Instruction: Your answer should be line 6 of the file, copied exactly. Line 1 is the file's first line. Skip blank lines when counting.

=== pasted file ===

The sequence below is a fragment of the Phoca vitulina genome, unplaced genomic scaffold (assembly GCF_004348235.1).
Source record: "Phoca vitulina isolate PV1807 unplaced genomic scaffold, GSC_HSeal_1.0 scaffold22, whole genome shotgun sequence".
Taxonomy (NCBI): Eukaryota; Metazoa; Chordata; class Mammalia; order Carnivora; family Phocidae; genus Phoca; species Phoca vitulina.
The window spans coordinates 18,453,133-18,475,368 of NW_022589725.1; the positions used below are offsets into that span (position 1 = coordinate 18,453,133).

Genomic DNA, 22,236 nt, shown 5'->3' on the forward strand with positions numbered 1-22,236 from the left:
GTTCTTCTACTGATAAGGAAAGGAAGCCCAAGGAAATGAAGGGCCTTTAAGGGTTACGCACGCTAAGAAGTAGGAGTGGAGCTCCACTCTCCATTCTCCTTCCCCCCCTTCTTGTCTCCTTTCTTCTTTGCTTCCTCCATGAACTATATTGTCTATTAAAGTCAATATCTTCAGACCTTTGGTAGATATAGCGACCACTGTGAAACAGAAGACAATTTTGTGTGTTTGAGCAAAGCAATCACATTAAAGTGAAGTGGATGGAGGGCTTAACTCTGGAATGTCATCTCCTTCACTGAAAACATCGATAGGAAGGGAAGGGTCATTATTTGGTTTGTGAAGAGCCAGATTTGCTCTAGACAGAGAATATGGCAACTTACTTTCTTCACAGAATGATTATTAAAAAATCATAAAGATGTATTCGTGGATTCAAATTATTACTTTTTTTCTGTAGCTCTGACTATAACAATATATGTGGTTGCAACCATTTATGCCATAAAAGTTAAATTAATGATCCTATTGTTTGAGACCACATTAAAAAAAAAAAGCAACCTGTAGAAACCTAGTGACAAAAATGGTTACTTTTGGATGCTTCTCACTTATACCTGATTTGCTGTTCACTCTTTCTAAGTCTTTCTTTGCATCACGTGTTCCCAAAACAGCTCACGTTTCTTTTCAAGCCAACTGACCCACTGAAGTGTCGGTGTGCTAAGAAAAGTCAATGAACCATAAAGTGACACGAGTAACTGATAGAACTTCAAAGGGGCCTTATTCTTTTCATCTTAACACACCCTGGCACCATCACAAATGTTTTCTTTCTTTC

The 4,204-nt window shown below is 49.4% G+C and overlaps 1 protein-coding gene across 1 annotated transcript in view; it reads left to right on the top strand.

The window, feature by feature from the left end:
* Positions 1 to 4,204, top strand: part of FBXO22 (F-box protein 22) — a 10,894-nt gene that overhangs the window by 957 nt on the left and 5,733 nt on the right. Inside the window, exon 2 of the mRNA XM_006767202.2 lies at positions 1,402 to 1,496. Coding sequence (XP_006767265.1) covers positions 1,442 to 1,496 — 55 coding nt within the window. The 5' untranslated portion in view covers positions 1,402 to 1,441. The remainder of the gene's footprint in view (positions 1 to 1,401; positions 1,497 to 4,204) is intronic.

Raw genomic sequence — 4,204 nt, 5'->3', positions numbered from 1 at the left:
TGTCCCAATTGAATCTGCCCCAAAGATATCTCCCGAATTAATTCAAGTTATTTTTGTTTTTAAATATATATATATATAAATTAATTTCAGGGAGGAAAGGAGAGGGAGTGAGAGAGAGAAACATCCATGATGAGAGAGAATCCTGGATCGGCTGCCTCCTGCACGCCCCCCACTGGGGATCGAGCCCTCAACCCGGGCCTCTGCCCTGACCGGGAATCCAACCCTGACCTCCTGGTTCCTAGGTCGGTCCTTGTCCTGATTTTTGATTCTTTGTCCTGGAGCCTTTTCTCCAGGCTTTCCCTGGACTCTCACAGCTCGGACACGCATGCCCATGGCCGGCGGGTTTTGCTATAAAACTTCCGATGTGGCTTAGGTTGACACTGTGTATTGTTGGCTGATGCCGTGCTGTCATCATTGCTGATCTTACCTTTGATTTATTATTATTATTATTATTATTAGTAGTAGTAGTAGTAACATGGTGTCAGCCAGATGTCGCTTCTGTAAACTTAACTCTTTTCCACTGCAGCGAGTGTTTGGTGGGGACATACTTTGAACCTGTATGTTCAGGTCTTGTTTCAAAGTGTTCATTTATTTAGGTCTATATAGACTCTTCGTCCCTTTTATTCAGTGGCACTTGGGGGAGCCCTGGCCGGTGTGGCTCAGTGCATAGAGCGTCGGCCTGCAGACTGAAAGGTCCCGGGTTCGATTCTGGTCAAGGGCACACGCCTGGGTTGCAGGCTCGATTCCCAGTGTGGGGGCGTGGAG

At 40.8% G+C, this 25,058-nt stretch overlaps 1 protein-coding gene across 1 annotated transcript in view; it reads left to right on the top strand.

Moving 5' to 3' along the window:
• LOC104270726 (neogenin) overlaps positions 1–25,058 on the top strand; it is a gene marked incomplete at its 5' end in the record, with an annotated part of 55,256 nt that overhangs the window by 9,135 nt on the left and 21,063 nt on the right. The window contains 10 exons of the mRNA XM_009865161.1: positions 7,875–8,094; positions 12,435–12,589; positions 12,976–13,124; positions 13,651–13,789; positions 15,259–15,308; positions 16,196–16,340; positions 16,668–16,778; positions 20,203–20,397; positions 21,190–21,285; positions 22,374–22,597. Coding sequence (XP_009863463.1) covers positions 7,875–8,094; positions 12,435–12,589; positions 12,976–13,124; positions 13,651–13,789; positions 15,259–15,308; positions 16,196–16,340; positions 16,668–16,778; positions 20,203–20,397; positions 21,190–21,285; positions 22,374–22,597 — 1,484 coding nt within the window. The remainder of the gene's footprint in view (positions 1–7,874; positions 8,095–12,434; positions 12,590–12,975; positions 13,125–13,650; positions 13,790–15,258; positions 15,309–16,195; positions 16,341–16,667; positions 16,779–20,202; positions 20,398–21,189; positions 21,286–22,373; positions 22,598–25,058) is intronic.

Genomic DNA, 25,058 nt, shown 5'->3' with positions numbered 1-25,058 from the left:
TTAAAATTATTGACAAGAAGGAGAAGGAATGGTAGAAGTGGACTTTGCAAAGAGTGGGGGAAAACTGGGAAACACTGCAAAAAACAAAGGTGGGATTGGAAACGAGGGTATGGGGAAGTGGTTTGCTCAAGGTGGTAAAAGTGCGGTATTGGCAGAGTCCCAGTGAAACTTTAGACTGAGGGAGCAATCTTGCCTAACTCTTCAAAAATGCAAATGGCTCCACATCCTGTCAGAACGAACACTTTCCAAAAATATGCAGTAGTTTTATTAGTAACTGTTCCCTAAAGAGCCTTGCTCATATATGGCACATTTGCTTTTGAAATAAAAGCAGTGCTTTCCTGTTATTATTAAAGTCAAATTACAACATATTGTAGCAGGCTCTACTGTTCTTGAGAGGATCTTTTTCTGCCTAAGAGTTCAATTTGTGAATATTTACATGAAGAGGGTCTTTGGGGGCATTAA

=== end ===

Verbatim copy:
GTTCTTCTACTGATAAGGAAAGGAAGCCCAAGGAAATGAAGGGCCTTTAAGGGTTACGCACGCTAAGAAGTAGGAGTGGAGCTCCACTCTCCATTCTCCTTCCCCCCCTTCTTGTCTCCTTTCTTCTTTGCTTCCTCCATGAACTATATTGTCTATTAAAGTCAATATCTTCAGACCTTTGGTAGATATAGCGACCACTGTGAAACAGAAGACAATTTTGTGTGTTTGAGCAAAGCAATCACATTAAAGTGAAGTGGATGGAGGGCTTAACTCTGGAATGTCATCTCCTTCACTGAAAACATCGATAGGAAGGGAAGGGTCATTATTTGGTTTGTGAAGAGCCAGATTTGCTCTAGACAGAGAATATGGCAACTTACTTTCTTCACAGAATGATTATTAAAAAATCATAAAGATGTATTCGTGGATTCAAATTATTACTTTTTTTCTGTAGCTCTGACTATAACAATATATGTGGTTGCAACCATTTATGCCATAAAAGTTAAATTAATGATCCTATTGTTTGAGACCACATTAAAAAAAAAAAGCAACCTGTAGAAACCTAGTGACAAAAATGGTTACTTTTGGATGCTTCTCACTTATACCTGATTTGCTGTTCACTCTTTCTAAGTCTTTCTTTGCATCACGTGTTCCCAAAACAGCTCACGTTTCTTTTCAAGCCAACTGACCCACTGAAGTGTCGGTGTGCTAAGAAAAGTCAATGAACCATAAAGTGACACGAGTAACTGATAGAACTTCAAAGGGGCCTTATTCTTTTCATCTTAACACACCCTGGCACCATCACAAATGTTTTCTTTCTTTC